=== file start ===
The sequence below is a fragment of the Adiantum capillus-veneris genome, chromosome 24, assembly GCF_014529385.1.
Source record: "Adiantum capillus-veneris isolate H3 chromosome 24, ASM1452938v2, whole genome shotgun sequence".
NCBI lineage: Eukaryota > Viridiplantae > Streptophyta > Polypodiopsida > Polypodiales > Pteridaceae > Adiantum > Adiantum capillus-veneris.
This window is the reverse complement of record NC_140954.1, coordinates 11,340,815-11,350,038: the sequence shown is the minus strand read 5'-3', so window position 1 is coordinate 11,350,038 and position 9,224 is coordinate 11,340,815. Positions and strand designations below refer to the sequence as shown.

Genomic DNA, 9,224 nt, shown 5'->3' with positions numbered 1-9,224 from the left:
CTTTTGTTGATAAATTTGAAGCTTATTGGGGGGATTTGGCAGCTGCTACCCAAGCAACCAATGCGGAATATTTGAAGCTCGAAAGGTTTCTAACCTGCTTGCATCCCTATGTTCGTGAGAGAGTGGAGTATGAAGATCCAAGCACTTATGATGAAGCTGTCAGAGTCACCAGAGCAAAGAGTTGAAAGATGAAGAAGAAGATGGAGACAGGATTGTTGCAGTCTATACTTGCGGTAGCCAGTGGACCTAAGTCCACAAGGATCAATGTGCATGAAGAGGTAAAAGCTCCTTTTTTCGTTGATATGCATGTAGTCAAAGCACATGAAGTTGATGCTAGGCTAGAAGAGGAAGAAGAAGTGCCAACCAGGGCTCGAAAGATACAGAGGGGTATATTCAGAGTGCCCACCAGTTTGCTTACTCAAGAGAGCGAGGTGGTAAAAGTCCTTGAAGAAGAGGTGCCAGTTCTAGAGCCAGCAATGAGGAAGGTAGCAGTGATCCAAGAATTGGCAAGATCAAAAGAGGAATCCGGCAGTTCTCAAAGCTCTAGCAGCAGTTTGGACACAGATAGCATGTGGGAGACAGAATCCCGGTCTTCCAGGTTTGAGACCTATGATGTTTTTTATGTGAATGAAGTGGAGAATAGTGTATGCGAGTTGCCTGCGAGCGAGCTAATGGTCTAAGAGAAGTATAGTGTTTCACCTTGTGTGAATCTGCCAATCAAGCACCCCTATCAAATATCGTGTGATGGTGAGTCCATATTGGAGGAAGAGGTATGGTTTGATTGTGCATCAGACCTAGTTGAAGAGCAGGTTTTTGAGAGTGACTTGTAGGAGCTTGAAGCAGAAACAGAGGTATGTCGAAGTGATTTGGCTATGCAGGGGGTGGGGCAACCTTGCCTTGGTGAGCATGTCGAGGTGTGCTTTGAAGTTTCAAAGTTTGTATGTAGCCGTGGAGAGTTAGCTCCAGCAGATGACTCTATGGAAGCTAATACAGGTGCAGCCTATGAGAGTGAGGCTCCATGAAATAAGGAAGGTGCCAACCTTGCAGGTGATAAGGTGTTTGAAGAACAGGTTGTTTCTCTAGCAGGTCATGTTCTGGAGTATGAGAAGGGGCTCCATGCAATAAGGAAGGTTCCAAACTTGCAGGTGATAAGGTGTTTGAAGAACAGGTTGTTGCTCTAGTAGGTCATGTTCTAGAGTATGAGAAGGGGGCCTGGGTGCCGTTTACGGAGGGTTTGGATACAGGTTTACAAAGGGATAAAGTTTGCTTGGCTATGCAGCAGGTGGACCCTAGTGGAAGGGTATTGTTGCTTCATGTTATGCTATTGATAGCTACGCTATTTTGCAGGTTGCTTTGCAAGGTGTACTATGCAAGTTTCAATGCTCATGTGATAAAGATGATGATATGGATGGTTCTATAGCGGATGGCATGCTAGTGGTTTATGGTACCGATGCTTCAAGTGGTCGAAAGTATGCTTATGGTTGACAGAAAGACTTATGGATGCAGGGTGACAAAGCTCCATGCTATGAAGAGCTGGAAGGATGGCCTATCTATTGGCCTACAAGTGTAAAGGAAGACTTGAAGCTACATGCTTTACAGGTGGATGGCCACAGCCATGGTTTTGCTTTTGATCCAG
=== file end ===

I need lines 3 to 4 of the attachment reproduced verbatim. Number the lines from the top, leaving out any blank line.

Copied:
NCBI lineage: Eukaryota > Viridiplantae > Streptophyta > Polypodiopsida > Polypodiales > Pteridaceae > Adiantum > Adiantum capillus-veneris.
This window is the reverse complement of record NC_140954.1, coordinates 11,340,815-11,350,038: the sequence shown is the minus strand read 5'-3', so window position 1 is coordinate 11,350,038 and position 9,224 is coordinate 11,340,815. Positions and strand designations below refer to the sequence as shown.